The GH4 viewfinder is much brighter, incredibly sharp and has no discernible lag 95% of the time and allows you to incorporate things such as spot magnification when manual focusing and live preview of exposure and aperture. Being able to have basically anything displayed in the viewfinder such as focus peaking and zebras really gives you the most flexibility when shooting.

The only downsides I found to EVF are that it does tax a battery a little more and I did notice some issues with AC light sources and refresh rates. They really are minor though most of the time.

Some may say the optical viewfinder offers a more accurate preview but in reality it is simply not true. An EVF display shows you exactly what you will capture in the frame as it is reading directly from the sensor, this is handy in photo / video modes also when the crop factor or aspect ratio changes. Not to mention getting accurate preview of exposure and DOF is a nice luxury.

Sensor IQ / ISO Performance:

Now obviously the tiny micro four-thirds sensor always has an uphill battle against a full frame sensor and the results back this up, there are however some interesting things in the results that are worth looking at. Also bear in mind that there are differences in depth of field due to the sensor size of each camera, I chose to use the same aperture for each camera to show the real world difference between each format using the same settings.

The Panasonic offers 16MP vs the Canon's 18MP which isn't too far apart in the real world but the first thing that became immediately clear in testing is that the GH4 has more dynamic range / shadow detail straight out of the camera. Now this can be attributed to the optics also but unfortunately I can't test the same lens on each platform.

ISO 200 GH4 vs 1Dx (Straight out of camera)

ISO 200 GH4 vs 1Dx (Exposure +2)

The first thing that came to mind was that the GH4 was softer when the image first popped up but in reality it was due to the lack of contrast, after correcting the results were very similar at low ISO.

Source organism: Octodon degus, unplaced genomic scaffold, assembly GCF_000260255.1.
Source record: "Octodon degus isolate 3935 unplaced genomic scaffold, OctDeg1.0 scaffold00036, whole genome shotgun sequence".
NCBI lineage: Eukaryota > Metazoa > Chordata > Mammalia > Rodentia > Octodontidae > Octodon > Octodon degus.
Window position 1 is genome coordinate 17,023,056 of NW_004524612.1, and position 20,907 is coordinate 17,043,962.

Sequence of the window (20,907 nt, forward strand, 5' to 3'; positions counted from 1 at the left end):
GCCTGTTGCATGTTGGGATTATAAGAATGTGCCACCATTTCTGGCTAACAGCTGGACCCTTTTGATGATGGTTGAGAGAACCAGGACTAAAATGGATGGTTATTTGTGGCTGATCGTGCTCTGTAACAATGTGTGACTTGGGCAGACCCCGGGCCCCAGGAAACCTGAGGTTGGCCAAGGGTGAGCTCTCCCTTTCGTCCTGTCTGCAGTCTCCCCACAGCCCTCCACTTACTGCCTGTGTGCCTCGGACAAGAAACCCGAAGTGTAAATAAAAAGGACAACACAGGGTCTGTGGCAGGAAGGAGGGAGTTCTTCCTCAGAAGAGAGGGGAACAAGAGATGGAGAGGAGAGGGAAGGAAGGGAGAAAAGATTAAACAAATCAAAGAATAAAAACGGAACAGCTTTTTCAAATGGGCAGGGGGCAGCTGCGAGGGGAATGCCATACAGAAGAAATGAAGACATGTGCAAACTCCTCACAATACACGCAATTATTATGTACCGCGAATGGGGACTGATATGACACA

ISO 200 GH4 vs 1Dx (Corrected for shadows)

Another thing to notice on the GH4 is that the built in chromatic aberration correction is doing its job as my lighting tends to cause this in most lenses including the Canon 24-70 as seen in the photos.

Things get interesting once we start pushing up the ISO on the GH4, images tend to become softer rather quickly which I would guess is due to built in noise reduction as there is a lack of noise being visible, I have not seen a setting for this in the menu other than long exposure noise reduction. There are some image options for JPEG processing however.

By ISO 6400, the image becomes quite soft and we start to see colour noise creeping in also, going to 12800 things just get worse. I would say the absolute usable would be ISO 6400 preferably ISO 3200.

ISO 3200 GH4 vs 1Dx (Straight out of camera)

The 1Dx obviously holds in there longer with more detail, you can work some magic with the GH4 images though and get some very similar results...

ISO 3200 GH4 vs 1Dx (Sharpened + shadow correction)

The softening becomes really apparent by the time you reach ISO 12800.

ISO 12800 GH4 vs 1Dx (Straight out of camera)

Conclusion for today:

So what conclusions can we draw from this so far? Well I'm actually really impressed with how the GH4 holds up against a camera costing 3-4x its price. The 1Dx is more of a bruit camera, relying on older technology with a large sensor, big glass and generally making everything bigger and more powerful.

At the same time however the 1Dx always delivers in areas where you need to rely on your camera, large batteries, dual memory cards and solid construction really do make the difference when the pressure is on and the world is against you

The GH4 by comparison is sleek, light, efficient and full of smart technologies. Things are well thought out and you get the impression that Panasonic have made the camera as good as it can be with current technology. I never get this impression from Canon as they tend to hold features back even in their top level cameras.

In outright noise performance, the GH4 simply can't match the bigger Canon sensor. The camera does excel in so many other areas though such as dynamic range, autofocus, EVF, dimensions and overall flexibility.

What I would really love to see in the future is Panasonic or another lens marker bringing out some fast telephoto lenses for this body, I think the autofocus potential is really there, the camera just needs some great glass to hang off the front of it.

Plenty more to come as I dive further into the camera features and get out in the field and put it through its paces!

See below for larger ISO comparison images:

Full ISO comparison 1

Full ISO comparison 1

Full ISO comparison 2

Full ISO comparison 2